By Jacqueline Antonovich
-Historical artifacts missing from the National Archives!
-The earliest surviving photographic self-portrait.
-Want to help crack the world’s oldest undeciphered writing?
-Is intersectionality an elitist concept?
-Should cheerleading be considered a sport for health reasons?
-Punk Rock archive in Denver.
Elizabeth Reis is a professor of women’s and gender studies at the University of Oregon and is the author of Bodies in Doubt: An American History of Intersex (Johns Hopkins University Press, 2009). This year (2012-2103) she is a visiting scholar in the History of Science Department at Harvard University. This interview originally appeared in Feminists for Choice and is reprinted with permission.
1. What was the motivation behind writing Bodies in Doubt?
So much of the “history” of intersex begins in the mid-1950s with a critique of John Money and his colleagues at Johns Hopkins University. This was an important period, of course, because Money’s protocols became widely adopted, but it was hardly the beginning of the story of the medical management of intersex. As an early American historian, I wondered what happened to those born with unusual bodies in earlier eras. I wanted to find out how the gradual process of medicalization affected our understanding of how male and female bodies were supposed to look.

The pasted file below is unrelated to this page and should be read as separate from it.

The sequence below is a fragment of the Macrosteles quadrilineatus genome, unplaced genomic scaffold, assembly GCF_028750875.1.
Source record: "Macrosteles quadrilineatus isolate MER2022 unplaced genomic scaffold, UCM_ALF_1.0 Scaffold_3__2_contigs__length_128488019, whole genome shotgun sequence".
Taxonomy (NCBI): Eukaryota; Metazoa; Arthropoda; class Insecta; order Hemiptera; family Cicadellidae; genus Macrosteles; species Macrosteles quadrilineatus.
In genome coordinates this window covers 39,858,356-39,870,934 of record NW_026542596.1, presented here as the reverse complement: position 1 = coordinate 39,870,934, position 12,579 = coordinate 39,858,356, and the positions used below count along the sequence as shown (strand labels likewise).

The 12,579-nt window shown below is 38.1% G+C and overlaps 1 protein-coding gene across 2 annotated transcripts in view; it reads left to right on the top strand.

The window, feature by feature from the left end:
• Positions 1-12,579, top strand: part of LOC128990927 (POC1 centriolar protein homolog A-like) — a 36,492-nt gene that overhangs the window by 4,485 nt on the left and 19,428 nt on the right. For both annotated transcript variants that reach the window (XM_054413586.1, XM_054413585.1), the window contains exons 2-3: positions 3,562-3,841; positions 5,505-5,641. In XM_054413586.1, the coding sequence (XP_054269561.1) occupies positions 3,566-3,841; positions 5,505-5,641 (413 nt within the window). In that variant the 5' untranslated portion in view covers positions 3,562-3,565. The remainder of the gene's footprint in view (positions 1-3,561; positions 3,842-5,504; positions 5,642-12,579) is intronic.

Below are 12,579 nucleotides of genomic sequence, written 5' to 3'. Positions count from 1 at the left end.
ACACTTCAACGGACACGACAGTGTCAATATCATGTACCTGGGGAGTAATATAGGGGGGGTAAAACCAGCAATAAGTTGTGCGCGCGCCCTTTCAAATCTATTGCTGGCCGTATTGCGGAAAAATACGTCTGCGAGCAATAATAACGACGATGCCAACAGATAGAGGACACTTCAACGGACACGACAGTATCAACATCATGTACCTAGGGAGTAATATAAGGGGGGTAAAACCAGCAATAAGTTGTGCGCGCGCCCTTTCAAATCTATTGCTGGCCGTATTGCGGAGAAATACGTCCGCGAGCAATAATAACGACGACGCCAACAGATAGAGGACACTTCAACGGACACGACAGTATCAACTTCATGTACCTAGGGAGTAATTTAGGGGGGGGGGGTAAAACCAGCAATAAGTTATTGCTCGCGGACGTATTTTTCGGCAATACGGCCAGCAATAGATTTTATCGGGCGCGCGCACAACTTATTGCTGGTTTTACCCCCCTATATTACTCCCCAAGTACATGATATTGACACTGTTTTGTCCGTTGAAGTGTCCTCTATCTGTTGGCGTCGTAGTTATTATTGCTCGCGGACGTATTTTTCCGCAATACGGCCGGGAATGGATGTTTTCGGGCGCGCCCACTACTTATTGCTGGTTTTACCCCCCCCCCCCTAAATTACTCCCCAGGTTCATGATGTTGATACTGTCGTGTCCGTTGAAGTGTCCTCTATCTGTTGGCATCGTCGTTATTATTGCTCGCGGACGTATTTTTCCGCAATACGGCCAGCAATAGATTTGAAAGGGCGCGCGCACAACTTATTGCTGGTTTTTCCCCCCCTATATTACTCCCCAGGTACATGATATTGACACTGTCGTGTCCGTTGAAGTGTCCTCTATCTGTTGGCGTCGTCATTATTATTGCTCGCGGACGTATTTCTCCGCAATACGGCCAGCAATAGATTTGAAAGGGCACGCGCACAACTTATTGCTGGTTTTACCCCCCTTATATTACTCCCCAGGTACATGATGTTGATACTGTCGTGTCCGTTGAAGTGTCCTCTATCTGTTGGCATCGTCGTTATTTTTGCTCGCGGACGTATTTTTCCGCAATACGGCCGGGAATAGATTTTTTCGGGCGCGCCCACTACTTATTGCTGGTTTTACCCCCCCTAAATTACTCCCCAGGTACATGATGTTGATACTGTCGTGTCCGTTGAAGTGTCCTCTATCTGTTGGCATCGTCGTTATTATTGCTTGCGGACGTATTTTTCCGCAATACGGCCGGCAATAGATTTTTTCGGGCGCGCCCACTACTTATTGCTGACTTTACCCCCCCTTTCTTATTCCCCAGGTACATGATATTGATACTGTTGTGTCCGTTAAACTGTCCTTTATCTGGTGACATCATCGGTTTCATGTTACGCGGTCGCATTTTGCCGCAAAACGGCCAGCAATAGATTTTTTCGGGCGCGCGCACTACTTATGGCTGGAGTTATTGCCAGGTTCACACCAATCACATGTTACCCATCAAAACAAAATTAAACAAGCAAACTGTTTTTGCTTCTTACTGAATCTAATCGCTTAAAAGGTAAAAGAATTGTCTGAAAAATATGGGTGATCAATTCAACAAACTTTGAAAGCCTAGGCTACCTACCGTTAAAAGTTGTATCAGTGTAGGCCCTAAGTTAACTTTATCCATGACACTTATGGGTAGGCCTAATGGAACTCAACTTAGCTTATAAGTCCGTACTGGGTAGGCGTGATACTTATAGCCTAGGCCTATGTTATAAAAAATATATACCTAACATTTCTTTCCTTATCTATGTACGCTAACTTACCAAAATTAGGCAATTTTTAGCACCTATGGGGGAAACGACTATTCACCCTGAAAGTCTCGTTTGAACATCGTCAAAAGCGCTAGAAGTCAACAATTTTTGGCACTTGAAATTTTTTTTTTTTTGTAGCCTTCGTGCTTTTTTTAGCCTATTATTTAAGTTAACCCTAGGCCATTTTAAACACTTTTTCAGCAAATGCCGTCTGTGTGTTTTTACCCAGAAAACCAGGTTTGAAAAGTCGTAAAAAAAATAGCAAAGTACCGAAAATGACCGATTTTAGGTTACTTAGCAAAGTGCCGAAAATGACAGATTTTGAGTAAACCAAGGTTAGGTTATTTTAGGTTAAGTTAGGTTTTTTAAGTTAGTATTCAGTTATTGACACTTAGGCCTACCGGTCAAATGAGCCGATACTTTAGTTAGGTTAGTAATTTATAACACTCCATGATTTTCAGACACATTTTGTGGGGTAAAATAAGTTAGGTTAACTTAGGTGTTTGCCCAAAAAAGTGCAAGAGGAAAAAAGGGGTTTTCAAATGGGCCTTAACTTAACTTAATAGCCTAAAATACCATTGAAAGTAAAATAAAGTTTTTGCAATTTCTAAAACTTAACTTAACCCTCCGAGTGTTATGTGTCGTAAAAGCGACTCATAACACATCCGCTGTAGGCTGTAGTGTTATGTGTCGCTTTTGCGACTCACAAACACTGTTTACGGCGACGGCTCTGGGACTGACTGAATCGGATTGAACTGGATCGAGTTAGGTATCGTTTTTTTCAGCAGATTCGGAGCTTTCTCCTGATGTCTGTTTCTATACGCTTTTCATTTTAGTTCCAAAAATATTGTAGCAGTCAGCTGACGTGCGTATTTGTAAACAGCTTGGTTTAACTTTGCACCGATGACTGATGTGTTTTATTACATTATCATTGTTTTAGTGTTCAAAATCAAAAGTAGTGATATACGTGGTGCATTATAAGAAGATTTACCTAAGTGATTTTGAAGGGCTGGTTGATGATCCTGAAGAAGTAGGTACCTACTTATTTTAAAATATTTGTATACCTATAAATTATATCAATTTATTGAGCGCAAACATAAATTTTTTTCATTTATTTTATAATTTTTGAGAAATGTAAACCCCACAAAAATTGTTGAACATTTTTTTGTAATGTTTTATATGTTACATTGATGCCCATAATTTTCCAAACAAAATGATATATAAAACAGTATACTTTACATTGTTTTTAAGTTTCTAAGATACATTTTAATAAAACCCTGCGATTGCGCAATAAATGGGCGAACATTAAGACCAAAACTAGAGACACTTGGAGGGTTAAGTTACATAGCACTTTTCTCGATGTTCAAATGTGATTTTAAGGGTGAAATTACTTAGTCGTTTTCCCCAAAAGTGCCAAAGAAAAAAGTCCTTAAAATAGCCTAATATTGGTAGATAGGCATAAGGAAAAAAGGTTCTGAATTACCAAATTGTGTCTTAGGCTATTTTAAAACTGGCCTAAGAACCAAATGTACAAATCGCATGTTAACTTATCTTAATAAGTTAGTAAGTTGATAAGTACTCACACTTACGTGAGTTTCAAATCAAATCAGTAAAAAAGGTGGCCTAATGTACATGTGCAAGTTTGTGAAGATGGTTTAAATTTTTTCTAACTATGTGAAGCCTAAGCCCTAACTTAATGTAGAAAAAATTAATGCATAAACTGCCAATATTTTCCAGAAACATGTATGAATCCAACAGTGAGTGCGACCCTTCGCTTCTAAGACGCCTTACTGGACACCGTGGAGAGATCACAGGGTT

By Adam Turner
Welcome to the second in a series of posts discussing genetics, prenatal testing, and genetic counseling. In this post we’ll be thinking about blame and birth atypicality. Earlier this month the New York Times and other news media reported on the findings of a recent study published in the journal Nature. In some cases, the study suggested, the increased genetic mutations found in older men’s sperm could make it more likely their offspring might develop autism or schizophrenia.